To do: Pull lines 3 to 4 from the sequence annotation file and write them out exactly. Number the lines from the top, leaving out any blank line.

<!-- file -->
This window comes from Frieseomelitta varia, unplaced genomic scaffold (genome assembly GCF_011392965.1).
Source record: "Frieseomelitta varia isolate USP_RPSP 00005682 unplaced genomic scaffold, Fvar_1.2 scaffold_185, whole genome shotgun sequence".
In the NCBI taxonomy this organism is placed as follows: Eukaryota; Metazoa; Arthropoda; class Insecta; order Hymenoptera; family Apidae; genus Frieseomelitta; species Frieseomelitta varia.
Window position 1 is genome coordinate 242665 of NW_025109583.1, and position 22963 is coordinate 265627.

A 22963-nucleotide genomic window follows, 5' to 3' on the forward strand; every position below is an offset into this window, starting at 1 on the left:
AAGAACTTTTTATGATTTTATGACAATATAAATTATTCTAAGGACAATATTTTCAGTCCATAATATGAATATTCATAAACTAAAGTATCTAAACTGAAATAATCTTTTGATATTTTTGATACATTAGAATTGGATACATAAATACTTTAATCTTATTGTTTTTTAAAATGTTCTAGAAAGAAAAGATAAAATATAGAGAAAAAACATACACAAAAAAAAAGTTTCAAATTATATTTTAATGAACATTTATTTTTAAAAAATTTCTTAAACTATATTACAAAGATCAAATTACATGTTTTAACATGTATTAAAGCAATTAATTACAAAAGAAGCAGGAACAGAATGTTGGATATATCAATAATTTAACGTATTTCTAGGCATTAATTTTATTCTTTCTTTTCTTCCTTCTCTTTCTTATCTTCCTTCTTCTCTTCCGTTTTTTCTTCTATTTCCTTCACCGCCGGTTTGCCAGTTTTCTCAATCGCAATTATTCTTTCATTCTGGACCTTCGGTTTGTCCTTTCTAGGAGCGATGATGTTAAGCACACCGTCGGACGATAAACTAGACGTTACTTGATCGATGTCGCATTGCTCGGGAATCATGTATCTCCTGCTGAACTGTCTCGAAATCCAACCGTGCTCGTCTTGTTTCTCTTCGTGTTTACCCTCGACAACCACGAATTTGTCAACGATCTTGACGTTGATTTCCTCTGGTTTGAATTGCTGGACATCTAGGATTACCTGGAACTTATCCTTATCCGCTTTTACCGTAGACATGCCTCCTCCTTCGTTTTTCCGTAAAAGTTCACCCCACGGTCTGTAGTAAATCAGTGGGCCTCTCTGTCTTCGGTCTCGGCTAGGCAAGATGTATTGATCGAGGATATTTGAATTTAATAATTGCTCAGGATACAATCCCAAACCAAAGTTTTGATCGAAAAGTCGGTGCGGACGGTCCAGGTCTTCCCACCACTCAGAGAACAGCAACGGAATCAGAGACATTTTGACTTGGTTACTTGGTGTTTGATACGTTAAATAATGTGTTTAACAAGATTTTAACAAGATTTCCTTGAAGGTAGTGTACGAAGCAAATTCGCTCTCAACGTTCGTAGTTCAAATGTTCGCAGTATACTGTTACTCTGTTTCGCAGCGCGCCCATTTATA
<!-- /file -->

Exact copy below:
In the NCBI taxonomy this organism is placed as follows: Eukaryota; Metazoa; Arthropoda; class Insecta; order Hymenoptera; family Apidae; genus Frieseomelitta; species Frieseomelitta varia.
Window position 1 is genome coordinate 242665 of NW_025109583.1, and position 22963 is coordinate 265627.